Checkm8 vulnerability details
The iPhone's checkm8 exploits aren't that destructive and scary either.
According to the original axi0mX exploit, checkm8 exploits were some kind of vulnerability in boot Rom. As a result, the attackers could gain the highest level of access to iOS devices, and Apple would not be able to block or fix it through an update. If this vulnerability was correct, we could consider it to be the biggest iPhone attacker community in recent years. BootRom is a "read-only" memory, meaning it cannot be changed using software updates and will be permanent on all devices. This exploit is the first bootrom vulnerability of iOS devices since the iPhone 4 introduced about 10 years ago.
The hacker in question, axi0mX, says of the public release of this exploit: Boot-rom exploit for older devices will make iOS better for everyone. Jailbreakers and developers can upgrade their phones to the latest version of Jailbreak OS and no need to stay on older versions of iOS. This will also increase security. vulnerability found in the initial code of iOS devices at boot. Boot Ram is a "read-only" memory, meaning it cannot be changed using software updates and will be permanent on all devices. This exploit is the first bootrom vulnerability of iOS devices since the iPhone 4 introduced about 10 years ago.
Hundreds of millions of iPhone devices are affected by this exploit, from the iPhone 4S with the A5 chip to the iPhone 8 and the iPhone X with the A11 chip. Apple seems to have fixed this security hole on the A12 chip last year, so last year's iPhones and the iPhone 11 series are now safe.
Another report by security researchers later revealed that the vulnerability was not as dangerous as it was thought. Checkm8 exploit targets the boot of the iPhone and iPad rather than the iOS operating system. As a result, there are only two ways for users to be affected by this exploit's iPhone: one is to physically connect to the computer where the exploit is embedded, and the other is to select the users themselves.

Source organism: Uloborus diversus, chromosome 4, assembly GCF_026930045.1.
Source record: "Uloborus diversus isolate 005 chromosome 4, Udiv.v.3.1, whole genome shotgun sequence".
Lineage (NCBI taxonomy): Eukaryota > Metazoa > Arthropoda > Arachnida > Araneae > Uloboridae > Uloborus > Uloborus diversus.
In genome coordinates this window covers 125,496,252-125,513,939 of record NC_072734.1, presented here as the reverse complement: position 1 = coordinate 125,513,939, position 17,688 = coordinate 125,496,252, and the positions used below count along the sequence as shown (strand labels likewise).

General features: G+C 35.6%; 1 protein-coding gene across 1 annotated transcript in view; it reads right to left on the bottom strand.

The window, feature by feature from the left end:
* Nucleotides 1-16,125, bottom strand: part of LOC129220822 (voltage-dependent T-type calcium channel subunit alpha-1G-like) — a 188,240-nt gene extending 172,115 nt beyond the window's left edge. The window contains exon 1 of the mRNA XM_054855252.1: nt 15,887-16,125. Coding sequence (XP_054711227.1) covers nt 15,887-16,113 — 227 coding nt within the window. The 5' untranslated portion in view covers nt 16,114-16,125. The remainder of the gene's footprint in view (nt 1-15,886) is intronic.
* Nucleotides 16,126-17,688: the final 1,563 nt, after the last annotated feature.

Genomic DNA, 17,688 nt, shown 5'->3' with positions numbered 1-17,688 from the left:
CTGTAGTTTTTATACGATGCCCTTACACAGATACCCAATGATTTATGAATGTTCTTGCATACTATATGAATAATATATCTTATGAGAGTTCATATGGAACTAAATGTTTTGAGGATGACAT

What does physical connection mean?
These kinds of vulnerabilities, also known as Tethered, can only infect users' devices with physical connectivity, not to mention that the victim's device can be infected by going to a website or installing malware. It alone can close the security hole created.
C5 and older iPhones lack secure encryption, so if they are infected by this malware, the phone's password and other personal information will be compromised. But iPhones 5S and above use secure encryption and will not be affected by these attacks.
However, to make the iPhone or iPad vulnerable, the user's phone must be connected to the computer via cable, then put in the DFU mode and then infected. However, this method may not always work.
Keylogger software can be installed on the iPhone after the device has been hacked, but the mechanism that Apple puts into its devices will reboot the exploit every time.
Apple's mechanism is called Secure Bootchain. Simply put, there are a number of security steps that, at every step, check the security of the previous step and in some steps the security of the next step to always ensure the security of the handset. Bootchain does not allow secure software to continue operating after the iPhone reboot.
What can users do?
To summarize, either the users themselves should deliberately expose their phone to this exploit or be negligent about the physical security of their phone. But it might be better not to use older phones than the iPhone 5S, or they can reboot their phone occasionally or not be connected to different computers at all.